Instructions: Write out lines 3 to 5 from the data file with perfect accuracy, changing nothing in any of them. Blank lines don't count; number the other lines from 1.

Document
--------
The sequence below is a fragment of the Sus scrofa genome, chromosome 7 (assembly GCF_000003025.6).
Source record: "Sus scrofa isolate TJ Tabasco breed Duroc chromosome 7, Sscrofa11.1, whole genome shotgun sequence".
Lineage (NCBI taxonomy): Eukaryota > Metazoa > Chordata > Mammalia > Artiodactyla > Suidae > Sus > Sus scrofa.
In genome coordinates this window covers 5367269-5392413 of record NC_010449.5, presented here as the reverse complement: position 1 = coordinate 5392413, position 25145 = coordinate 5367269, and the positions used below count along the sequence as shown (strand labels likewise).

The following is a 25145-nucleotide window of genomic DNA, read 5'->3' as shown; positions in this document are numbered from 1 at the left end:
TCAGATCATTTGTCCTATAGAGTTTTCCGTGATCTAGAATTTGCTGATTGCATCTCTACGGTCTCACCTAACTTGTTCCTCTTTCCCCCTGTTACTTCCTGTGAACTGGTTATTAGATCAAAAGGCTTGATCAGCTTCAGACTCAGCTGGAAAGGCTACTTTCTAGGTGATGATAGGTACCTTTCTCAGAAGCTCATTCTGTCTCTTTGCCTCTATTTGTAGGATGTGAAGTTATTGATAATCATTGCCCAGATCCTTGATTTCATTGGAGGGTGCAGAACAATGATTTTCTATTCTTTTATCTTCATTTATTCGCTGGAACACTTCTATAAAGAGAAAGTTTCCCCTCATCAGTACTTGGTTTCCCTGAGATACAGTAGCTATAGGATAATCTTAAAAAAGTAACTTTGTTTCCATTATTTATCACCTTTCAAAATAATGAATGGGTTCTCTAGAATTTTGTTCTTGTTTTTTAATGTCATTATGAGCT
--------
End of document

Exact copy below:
Lineage (NCBI taxonomy): Eukaryota > Metazoa > Chordata > Mammalia > Artiodactyla > Suidae > Sus > Sus scrofa.
In genome coordinates this window covers 5367269-5392413 of record NC_010449.5, presented here as the reverse complement: position 1 = coordinate 5392413, position 25145 = coordinate 5367269, and the positions used below count along the sequence as shown (strand labels likewise).

The following is a 25145-nucleotide window of genomic DNA, read 5'->3' as shown; positions in this document are numbered from 1 at the left end: